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Why Hamilton is currently behind Russell in the World Cup

(Motorsport-Total.com) – After three of 23 planned races in the 2023 Formula 1 season, Mercedes is in the wrong world: George Russell, the 24-year-old newcomer who has never won a Grand Prix, has 37 points second place in the world championship. Lewis Hamilton (37), on the other hand, the seven-time world champion, is only fifth with 28 points.

Marc Surer doesn’t think Lewis Hamilton is in a slump in form

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A distorted picture, as Marc Surer finds: “To be fair, you have to look at how it came about,” says the Formula 1 expert in a video on the Formel1.de YouTube channel, which deals with the current situation of the Mercedes -Teams apart. (Subscribe to the channel now for free and activate the bell to never miss a new Formula 1 video!)

In Saudi Arabia, Surer said Hamilton was “unlucky” because he couldn’t pit at the right time “because the pits were closed.” Apart from that, his race there was “really strong” after the botched qualifying.

And in Australia Hamilton “had the bad luck again that Russell was able to change the tires at the right moment”, namely during a yellow phase. Hamilton, on the other hand, “had to change at full speed and lost a lot of ground as a result”.

Why does “porpoising” hit Hamilton so hard?

Otherwise, Surer is convinced that Hamilton would be ahead of his younger team-mate in the drivers’ standings. Nonetheless, even Hamilton himself says he doesn’t get along well with the F1 W13 E Performance. Mainly because of the “porpoising” that Mercedes continues to deal with the most.

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While world championship leader Charles Leclerc admits that the Ferrari is also “porpoist”, but that doesn’t bother him that much, Hamilton has a hard time with it. “Because he’s only driven perfect cars in recent years. He’s spoiled,” Surer suspects.


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Marc Surer on Lewis Hamilton: Why he doesn’t get along with the W13 as well as George Russell and why you still don’t have to worry. More Formula 1 videos

Russell, on the other hand, is not used to perfect cars, in the past “had to beat Williams around the course, which wasn’t perfect at all, and has sometimes achieved miracles with it. Russell is used to driving fast with a bad car. Lewis is no longer that used.”

The difference: Ferrari vs. Mercedes

It also depends on “how a car jumps,” reports Surer, who himself drove “ground effect cars” in his Formula 1 career: “If it still keeps the wheels on the ground and just the driver shaken up, you can still go fast. And I think that’s the case with the Ferrari.”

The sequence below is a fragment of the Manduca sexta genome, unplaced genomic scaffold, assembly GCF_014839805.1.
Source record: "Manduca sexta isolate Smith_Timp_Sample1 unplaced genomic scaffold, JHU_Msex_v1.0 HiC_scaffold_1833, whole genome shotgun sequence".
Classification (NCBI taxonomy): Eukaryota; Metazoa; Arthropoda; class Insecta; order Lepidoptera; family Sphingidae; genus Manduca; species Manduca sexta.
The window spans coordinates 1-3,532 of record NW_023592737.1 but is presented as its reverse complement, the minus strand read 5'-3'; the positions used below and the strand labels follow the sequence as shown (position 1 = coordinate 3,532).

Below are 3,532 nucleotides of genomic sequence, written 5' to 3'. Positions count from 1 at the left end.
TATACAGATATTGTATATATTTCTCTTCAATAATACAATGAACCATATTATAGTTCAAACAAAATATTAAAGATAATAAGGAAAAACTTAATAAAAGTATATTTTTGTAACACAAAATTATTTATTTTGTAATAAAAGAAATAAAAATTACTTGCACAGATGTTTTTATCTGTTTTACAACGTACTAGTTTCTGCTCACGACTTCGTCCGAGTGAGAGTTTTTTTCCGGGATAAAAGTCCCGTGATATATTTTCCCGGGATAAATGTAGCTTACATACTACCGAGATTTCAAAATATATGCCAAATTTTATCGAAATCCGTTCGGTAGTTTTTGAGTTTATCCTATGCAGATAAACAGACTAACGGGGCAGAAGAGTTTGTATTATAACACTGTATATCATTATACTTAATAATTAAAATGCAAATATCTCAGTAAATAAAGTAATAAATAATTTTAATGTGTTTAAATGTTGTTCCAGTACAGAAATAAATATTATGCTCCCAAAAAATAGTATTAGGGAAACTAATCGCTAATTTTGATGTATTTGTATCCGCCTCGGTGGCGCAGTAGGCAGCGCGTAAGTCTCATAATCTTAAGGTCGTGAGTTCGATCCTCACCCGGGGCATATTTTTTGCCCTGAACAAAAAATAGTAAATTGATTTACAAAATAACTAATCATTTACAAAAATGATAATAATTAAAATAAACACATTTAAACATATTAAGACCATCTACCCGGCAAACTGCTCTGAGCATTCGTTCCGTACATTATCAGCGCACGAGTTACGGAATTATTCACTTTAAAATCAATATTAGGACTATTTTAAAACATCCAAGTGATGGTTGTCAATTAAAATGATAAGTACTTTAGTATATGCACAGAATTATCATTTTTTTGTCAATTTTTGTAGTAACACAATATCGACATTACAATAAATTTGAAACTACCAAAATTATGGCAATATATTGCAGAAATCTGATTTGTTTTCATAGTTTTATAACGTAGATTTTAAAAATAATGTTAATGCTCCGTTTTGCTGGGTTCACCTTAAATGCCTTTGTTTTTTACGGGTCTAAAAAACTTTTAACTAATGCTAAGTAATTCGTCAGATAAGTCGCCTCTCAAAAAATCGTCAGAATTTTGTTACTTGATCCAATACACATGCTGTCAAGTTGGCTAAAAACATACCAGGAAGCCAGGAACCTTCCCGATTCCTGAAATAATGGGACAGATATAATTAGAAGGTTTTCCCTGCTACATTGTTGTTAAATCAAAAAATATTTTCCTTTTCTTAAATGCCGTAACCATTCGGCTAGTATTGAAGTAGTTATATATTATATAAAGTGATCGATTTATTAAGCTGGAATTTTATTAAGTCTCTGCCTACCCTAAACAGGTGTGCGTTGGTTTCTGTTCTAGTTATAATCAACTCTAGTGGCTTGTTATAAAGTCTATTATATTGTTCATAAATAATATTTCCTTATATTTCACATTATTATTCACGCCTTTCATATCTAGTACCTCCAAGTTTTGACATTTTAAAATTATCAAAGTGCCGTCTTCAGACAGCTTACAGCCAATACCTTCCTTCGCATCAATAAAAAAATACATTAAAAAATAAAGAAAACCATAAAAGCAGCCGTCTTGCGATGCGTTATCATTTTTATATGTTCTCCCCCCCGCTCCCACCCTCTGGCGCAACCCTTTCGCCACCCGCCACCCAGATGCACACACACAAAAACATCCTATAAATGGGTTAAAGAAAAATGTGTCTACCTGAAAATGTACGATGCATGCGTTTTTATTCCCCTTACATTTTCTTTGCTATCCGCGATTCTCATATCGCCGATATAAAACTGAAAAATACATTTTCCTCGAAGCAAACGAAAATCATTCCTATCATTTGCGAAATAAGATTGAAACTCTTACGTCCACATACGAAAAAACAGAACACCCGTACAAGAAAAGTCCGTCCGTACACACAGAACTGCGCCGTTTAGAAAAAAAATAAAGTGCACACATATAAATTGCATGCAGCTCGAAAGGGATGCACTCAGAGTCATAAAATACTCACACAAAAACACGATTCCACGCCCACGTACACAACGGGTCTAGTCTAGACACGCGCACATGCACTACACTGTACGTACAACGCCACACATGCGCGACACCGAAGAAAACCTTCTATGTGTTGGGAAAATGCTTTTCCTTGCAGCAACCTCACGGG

It keeps the wheels on the ground, always has grip and can still approach the curve quickly. But if you have a car that moves and does like the Mercedes, then you simply have trouble turning into the curve at full speed .”

Whether Hamilton will achieve the targeted eighth world title by the end of his Mercedes contract in 2023, with which he would surpass Michael Schumacher’s all-time record, is “difficult to say,” says Surer. At the same time, he makes it clear: “It’s possible.”

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Surer: Hamilton is still at the top level

But the 37-year-old has to beat his team-mate first, and at least that’s not a sure-fire success. “It will probably be decided a bit by luck and bad luck,” predicts Surer, but at the same time emphasizes that he sees “no problem” in the long term, “as strong as he drives”.

“I actually thought that he would have a harder time against Russell, especially in qualifying. But there’s not much missing, there’s hardly any difference between the two. And in the race, Hamilton is the benchmark – he’s always on the radio whines but always gives everything on the other side, so I’m not worried about Lewis.”

In this respect, Surer can do little with questions as to whether Mercedes will soon be embarrassed to have to issue a team order for Russell and against Hamilton. For example a “Hold position!”, as was already suspected by outsiders in Melbourne, but ultimately wasn’t the case, as it turned out after the race.

Why a team order per Russell doesn’t make sense

Something like that will only happen “when they have the chance to become world champions. Before that, it doesn’t make any sense. You don’t know whether Russell might fail in the next race, and then it’ll look completely different again. It’s too much early to think about that.”

However, Surer does accept an announcement: Should Hamilton lose the team duel in 2022 against Russell, it would be “a flaw” in his otherwise glorious Formula 1 career. “But I don’t think it will come to that.” And if you do, it’s not because you don’t have enough driving skills, but because of an imbalance between good and bad luck.

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The interview with Marc Surer about the situation at Mercedes in the 2022 Formula 1 season is now available in an unabridged version (7:18 minutes) as a video on the Formel1.de YouTube channel.

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